When it comes to griping about transport in the capital, Londonist is as guilty as the next blog. But we hope you'll agree that the bus and Tube networks deserve the highest praise this week for their commendable response to the blasts. It is with incredible bravery that thousands of bus drivers were back behind the wheel within hours of the tragedy. One day on, and the Tubes were running an almost full service. So this week, we should forget about all those 'creative' driving skills and petty signal problems and celebrate London's unique and marvellous transport. To help stoke up the enthusiasm, Londonist presents a line-by-line guide to the Wonders Of The Tube. Please proceed by clicking the link below and...mind the gap.
Bakerloo: What's in a name?
The good old poo-coloured Bakerloo line almost went by the cumbersome title of the Baker Street and Waterloo Railway. Londoners can always be relied upon to come up with something better, though (viz. the Gherkin), and the Bakerloo soon became the official name. But not to everyone's approval. The stuffy editor of Railway Magazine was appalled at the vulgarity. "For a railway to adopt its gutter title is not what we expect from a railway company. English railway officers have more dignity than to act in this manner," he moaned, hinting at the American backing of the line. "This is a local railway for local people. There's nothing for you here," he might have continued.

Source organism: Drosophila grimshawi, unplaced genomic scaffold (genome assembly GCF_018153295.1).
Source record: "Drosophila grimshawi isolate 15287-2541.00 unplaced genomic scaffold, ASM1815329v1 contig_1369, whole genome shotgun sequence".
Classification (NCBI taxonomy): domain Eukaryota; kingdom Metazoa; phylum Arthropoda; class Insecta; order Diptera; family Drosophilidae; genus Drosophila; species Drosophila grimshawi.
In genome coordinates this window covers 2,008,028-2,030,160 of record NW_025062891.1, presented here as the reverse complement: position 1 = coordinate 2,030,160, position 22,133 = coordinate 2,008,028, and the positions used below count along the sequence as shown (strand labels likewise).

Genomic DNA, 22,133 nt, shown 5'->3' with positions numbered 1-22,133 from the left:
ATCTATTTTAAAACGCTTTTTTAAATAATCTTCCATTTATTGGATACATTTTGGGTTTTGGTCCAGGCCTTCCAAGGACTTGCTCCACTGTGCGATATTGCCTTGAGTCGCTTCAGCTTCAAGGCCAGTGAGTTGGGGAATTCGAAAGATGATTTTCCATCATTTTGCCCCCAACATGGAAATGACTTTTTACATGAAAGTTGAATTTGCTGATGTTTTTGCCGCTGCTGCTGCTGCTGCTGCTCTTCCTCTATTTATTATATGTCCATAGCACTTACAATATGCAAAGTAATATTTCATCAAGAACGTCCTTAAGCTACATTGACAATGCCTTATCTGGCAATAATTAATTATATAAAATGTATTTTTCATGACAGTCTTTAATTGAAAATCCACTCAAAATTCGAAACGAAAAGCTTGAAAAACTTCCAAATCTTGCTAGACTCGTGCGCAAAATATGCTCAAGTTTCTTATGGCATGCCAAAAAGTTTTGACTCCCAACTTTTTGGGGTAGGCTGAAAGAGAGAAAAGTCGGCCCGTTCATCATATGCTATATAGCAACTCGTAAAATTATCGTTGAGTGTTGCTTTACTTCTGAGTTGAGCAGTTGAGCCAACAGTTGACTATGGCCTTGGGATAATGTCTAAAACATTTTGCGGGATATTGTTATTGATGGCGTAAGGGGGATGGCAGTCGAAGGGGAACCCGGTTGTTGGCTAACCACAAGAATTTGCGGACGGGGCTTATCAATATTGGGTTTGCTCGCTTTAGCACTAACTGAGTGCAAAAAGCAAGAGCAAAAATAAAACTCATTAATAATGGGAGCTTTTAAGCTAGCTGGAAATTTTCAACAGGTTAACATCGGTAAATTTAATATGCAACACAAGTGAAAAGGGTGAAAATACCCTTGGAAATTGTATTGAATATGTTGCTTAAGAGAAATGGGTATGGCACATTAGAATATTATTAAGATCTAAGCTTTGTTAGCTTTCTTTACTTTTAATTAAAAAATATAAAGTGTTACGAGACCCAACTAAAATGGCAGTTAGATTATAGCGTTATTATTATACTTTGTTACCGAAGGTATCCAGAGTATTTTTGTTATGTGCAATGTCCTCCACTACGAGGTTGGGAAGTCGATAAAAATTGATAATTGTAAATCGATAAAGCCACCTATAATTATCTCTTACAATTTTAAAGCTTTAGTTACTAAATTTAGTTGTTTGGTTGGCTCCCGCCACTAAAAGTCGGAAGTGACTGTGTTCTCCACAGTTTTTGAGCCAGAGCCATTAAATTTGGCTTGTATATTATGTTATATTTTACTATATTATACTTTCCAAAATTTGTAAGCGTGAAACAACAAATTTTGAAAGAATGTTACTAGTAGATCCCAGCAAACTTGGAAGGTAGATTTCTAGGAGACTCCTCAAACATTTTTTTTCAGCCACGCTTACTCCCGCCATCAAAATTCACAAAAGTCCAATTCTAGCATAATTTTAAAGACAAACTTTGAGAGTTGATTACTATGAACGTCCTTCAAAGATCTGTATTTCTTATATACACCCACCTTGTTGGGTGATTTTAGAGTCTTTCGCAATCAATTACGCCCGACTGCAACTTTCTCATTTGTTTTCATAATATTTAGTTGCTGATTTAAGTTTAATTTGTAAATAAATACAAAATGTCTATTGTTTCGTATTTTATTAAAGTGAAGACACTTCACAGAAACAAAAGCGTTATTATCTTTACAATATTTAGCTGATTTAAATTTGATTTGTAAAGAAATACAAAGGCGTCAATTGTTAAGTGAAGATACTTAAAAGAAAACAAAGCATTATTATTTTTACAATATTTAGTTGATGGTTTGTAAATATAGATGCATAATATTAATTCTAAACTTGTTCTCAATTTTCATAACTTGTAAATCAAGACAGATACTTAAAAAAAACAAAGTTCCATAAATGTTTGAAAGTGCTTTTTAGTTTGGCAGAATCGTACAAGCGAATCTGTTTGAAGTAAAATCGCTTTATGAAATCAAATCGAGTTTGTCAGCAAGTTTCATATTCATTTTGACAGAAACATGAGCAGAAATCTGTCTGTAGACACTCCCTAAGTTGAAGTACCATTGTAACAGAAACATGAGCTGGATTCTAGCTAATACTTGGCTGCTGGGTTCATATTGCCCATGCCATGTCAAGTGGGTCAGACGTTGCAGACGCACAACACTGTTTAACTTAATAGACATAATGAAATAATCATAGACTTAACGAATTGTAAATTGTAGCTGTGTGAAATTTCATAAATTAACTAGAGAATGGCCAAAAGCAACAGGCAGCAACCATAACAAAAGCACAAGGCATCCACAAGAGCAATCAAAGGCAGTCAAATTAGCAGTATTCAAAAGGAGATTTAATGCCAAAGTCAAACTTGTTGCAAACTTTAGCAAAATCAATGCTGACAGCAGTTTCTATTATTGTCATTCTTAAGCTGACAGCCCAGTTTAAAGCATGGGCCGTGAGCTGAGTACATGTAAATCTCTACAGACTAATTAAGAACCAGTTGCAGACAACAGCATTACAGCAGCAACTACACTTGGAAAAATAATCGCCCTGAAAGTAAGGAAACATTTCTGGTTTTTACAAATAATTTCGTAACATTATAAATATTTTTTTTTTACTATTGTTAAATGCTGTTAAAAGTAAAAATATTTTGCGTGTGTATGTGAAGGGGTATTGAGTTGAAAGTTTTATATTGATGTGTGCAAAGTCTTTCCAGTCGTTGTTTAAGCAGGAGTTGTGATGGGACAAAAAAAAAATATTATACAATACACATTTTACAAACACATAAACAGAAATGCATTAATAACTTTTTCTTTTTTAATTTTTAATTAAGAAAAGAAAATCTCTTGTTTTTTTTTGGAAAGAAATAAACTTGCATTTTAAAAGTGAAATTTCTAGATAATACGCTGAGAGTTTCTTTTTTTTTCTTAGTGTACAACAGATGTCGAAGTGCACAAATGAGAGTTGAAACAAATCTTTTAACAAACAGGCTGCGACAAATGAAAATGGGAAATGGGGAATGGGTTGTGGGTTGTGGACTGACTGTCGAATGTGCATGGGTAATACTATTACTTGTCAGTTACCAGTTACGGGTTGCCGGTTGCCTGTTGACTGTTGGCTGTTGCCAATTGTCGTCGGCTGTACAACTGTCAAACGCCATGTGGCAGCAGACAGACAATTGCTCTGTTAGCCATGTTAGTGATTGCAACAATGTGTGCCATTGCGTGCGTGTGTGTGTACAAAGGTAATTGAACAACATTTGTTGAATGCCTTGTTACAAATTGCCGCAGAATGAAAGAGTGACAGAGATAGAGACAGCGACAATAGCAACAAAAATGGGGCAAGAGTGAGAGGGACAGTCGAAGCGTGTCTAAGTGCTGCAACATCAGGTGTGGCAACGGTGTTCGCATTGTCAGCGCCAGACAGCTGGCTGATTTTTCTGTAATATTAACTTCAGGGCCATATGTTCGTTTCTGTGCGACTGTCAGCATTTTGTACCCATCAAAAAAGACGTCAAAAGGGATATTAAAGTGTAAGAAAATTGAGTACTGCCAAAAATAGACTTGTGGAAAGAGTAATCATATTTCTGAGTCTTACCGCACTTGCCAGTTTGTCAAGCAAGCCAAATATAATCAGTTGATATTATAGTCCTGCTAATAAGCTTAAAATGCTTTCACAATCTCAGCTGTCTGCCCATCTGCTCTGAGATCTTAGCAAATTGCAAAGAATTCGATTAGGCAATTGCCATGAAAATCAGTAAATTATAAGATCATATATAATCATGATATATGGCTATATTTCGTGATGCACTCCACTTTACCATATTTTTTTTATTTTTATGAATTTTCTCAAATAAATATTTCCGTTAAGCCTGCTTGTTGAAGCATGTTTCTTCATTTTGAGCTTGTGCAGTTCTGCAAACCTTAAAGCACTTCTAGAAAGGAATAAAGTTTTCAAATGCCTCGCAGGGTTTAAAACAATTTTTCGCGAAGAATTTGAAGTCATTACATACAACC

Pub Quiz Fact: Following receipt of a 7 year jail sentence for financial irregularities, head honcho of the early Bakerloo, Whitaker Wright, expired in the law courts after swallowing a cyanide capsule. It was later discovered that Wright had sat through his trial clutching a loaded revolver.
Central Line: Or Should That Be Production Line?